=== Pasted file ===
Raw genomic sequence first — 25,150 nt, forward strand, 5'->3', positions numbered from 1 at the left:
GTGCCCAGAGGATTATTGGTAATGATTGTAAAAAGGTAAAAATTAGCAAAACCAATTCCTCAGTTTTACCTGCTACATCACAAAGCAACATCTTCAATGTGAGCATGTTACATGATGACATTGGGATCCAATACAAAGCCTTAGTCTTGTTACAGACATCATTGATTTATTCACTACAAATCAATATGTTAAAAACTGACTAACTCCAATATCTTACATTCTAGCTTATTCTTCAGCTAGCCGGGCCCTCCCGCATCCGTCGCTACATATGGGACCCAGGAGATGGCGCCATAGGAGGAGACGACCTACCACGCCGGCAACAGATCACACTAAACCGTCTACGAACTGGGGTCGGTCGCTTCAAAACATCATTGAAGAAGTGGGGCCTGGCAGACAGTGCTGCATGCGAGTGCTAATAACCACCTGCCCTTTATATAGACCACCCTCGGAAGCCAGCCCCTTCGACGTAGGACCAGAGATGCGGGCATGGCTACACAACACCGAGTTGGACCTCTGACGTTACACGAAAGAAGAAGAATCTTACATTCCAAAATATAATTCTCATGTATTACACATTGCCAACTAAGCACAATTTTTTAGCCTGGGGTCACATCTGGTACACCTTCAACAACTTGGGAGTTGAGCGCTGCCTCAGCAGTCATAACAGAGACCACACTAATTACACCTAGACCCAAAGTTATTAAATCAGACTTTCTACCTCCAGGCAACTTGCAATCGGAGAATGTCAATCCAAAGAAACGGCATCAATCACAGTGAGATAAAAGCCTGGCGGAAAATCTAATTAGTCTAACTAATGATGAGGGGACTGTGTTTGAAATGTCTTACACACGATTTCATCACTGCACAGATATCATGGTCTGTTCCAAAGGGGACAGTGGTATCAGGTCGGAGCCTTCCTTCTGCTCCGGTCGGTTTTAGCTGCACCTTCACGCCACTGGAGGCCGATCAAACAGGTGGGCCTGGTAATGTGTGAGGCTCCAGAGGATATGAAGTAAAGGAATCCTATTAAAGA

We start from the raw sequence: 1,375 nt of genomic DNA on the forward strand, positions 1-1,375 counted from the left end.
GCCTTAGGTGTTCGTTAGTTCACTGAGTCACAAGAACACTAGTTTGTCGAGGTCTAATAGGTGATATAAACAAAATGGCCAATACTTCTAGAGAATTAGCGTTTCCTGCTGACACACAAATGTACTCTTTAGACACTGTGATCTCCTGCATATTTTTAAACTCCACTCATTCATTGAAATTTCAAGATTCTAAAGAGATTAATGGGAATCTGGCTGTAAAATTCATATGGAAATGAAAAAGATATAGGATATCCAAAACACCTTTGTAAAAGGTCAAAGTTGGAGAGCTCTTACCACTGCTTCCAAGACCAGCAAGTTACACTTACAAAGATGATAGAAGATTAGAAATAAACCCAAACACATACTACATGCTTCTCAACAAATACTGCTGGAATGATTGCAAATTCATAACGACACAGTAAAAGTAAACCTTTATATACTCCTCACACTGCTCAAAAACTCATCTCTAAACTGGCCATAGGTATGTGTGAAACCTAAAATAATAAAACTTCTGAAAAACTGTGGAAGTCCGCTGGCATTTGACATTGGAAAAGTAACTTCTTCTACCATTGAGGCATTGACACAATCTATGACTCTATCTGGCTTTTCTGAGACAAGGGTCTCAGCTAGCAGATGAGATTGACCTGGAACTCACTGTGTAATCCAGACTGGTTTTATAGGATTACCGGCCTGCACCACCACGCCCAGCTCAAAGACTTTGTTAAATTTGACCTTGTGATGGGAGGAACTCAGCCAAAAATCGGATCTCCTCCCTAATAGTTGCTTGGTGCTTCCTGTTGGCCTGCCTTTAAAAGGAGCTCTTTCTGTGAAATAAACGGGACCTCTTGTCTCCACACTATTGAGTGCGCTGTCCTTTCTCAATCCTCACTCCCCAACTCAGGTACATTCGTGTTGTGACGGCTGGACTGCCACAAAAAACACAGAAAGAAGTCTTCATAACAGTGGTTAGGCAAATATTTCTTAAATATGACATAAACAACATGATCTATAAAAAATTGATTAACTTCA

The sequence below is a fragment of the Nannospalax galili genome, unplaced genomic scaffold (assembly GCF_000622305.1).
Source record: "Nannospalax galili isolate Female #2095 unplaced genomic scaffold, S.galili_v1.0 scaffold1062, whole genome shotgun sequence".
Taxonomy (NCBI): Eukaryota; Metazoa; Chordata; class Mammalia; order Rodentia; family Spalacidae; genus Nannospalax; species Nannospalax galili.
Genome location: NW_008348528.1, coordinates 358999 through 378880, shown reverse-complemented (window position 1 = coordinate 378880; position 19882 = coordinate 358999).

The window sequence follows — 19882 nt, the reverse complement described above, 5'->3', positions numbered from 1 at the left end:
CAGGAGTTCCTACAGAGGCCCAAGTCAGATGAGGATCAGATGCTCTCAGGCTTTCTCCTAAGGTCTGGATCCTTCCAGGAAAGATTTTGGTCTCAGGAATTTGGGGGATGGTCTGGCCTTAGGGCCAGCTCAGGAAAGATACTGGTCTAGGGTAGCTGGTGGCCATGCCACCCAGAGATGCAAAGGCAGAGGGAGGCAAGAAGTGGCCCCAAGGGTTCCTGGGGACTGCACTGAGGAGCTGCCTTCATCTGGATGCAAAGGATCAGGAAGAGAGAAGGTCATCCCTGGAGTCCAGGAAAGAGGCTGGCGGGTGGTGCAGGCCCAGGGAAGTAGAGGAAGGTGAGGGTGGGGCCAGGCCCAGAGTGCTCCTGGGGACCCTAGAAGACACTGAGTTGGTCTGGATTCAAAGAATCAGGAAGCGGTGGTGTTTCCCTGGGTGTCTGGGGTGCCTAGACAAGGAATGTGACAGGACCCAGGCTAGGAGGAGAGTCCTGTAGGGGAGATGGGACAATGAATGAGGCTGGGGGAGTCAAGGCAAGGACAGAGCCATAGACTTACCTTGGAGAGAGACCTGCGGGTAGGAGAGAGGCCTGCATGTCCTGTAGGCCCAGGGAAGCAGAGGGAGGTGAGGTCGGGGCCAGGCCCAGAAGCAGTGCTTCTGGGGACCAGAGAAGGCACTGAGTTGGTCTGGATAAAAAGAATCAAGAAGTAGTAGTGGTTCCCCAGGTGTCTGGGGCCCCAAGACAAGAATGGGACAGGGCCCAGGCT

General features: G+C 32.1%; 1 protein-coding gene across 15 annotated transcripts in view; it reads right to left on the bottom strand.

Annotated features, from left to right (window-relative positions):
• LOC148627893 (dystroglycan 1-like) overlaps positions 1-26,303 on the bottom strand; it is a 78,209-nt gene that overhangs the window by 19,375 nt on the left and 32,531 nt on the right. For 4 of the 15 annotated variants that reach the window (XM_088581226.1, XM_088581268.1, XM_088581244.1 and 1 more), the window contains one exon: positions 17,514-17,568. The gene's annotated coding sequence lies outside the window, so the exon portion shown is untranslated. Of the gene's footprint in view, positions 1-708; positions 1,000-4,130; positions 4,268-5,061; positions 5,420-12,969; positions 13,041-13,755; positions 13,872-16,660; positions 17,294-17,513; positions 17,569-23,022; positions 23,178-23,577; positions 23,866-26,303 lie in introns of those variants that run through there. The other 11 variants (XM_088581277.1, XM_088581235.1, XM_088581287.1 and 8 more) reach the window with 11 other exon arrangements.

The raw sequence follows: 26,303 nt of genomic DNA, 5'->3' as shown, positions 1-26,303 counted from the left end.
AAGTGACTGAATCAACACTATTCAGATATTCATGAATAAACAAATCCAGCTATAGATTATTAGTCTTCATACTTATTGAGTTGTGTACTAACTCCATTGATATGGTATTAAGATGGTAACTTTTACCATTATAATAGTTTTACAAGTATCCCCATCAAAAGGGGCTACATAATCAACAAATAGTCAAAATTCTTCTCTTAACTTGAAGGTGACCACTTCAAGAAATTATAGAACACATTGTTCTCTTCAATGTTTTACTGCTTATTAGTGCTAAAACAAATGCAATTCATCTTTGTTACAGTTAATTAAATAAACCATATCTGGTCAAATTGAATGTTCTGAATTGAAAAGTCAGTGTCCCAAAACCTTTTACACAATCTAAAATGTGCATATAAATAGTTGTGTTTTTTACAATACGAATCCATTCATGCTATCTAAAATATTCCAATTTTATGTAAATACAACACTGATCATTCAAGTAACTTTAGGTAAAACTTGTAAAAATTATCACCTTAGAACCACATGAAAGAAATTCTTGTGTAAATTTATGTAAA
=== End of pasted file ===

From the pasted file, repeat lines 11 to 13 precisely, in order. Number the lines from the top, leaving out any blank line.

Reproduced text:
General features: G+C 32.1%; 1 protein-coding gene across 15 annotated transcripts in view; it reads right to left on the bottom strand.

Annotated features, from left to right (window-relative positions):
• LOC148627893 (dystroglycan 1-like) overlaps positions 1-26,303 on the bottom strand; it is a 78,209-nt gene that overhangs the window by 19,375 nt on the left and 32,531 nt on the right. For 4 of the 15 annotated variants that reach the window (XM_088581226.1, XM_088581268.1, XM_088581244.1 and 1 more), the window contains one exon: positions 17,514-17,568. The gene's annotated coding sequence lies outside the window, so the exon portion shown is untranslated. Of the gene's footprint in view, positions 1-708; positions 1,000-4,130; positions 4,268-5,061; positions 5,420-12,969; positions 13,041-13,755; positions 13,872-16,660; positions 17,294-17,513; positions 17,569-23,022; positions 23,178-23,577; positions 23,866-26,303 lie in introns of those variants that run through there. The other 11 variants (XM_088581277.1, XM_088581235.1, XM_088581287.1 and 8 more) reach the window with 11 other exon arrangements.